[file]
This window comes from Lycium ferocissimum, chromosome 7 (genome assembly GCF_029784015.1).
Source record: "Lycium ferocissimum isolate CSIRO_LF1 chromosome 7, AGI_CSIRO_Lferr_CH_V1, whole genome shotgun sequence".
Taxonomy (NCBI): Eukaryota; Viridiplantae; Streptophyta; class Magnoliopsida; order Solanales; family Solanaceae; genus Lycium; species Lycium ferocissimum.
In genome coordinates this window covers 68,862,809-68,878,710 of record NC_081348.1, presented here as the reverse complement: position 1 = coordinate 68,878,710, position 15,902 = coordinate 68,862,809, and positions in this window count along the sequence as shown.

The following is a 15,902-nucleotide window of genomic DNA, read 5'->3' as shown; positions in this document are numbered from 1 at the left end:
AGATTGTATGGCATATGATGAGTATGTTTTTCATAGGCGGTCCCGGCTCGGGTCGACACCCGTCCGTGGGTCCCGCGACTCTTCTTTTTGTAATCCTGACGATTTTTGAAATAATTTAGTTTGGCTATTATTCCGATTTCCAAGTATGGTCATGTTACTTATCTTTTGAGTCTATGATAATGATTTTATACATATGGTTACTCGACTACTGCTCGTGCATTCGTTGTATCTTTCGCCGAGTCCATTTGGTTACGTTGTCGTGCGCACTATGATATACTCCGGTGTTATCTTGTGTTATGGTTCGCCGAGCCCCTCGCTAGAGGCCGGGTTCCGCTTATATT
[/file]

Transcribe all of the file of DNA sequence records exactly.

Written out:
This window comes from Lycium ferocissimum, chromosome 7 (genome assembly GCF_029784015.1).
Source record: "Lycium ferocissimum isolate CSIRO_LF1 chromosome 7, AGI_CSIRO_Lferr_CH_V1, whole genome shotgun sequence".
Taxonomy (NCBI): Eukaryota; Viridiplantae; Streptophyta; class Magnoliopsida; order Solanales; family Solanaceae; genus Lycium; species Lycium ferocissimum.
In genome coordinates this window covers 68,862,809-68,878,710 of record NC_081348.1, presented here as the reverse complement: position 1 = coordinate 68,878,710, position 15,902 = coordinate 68,862,809, and positions in this window count along the sequence as shown.

The following is a 15,902-nucleotide window of genomic DNA, read 5'->3' as shown; positions in this document are numbered from 1 at the left end:
AGATTGTATGGCATATGATGAGTATGTTTTTCATAGGCGGTCCCGGCTCGGGTCGACACCCGTCCGTGGGTCCCGCGACTCTTCTTTTTGTAATCCTGACGATTTTTGAAATAATTTAGTTTGGCTATTATTCCGATTTCCAAGTATGGTCATGTTACTTATCTTTTGAGTCTATGATAATGATTTTATACATATGGTTACTCGACTACTGCTCGTGCATTCGTTGTATCTTTCGCCGAGTCCATTTGGTTACGTTGTCGTGCGCACTATGATATACTCCGGTGTTATCTTGTGTTATGGTTCGCCGAGCCCCTCGCTAGAGGCCGGGTTCCGCTTATATT